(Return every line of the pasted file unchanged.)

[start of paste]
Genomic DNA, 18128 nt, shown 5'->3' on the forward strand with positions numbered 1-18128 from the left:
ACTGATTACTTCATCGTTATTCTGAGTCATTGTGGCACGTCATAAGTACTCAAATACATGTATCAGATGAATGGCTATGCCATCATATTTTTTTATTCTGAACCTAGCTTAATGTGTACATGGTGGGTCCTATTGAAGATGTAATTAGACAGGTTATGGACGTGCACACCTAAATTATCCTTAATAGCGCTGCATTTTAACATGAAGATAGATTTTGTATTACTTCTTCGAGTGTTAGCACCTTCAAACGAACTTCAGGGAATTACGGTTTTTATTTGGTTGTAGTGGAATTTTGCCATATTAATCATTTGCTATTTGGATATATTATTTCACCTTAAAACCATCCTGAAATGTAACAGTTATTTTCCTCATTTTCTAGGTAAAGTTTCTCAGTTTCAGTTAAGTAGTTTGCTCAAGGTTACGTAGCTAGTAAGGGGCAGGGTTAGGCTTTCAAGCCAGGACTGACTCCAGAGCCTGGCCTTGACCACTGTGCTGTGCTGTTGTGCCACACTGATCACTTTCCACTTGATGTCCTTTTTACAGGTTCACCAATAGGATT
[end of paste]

Genomic DNA, 18128 nt, shown 5'->3' on the forward strand with positions numbered 1-18128 from the left:
ACTGATTACTTCATCGTTATTCTGAGTCATTGTGGCACGTCATAAGTACTCAAATACATGTATCAGATGAATGGCTATGCCATCATATTTTTTTATTCTGAACCTAGCTTAATGTGTACATGGTGGGTCCTATTGAAGATGTAATTAGACAGGTTATGGACGTGCACACCTAAATTATCCTTAATAGCGCTGCATTTTAACATGAAGATAGATTTTGTATTACTTCTTCGAGTGTTAGCACCTTCAAACGAACTTCAGGGAATTACGGTTTTTATTTGGTTGTAGTGGAATTTTGCCATATTAATCATTTGCTATTTGGATATATTATTTCACCTTAAAACCATCCTGAAATGTAACAGTTATTTTCCTCATTTTCTAGGTAAAGTTTCTCAGTTTCAGTTAAGTAGTTTGCTCAAGGTTACGTAGCTAGTAAGGGGCAGGGTTAGGCTTTCAAGCCAGGACTGACTCCAGAGCCTGGCCTTGACCACTGTGCTGTGCTGTTGTGCCACACTGATCACTTTCCACTTGATGTCCTTTTTACAGGTTCACCAATAGGATT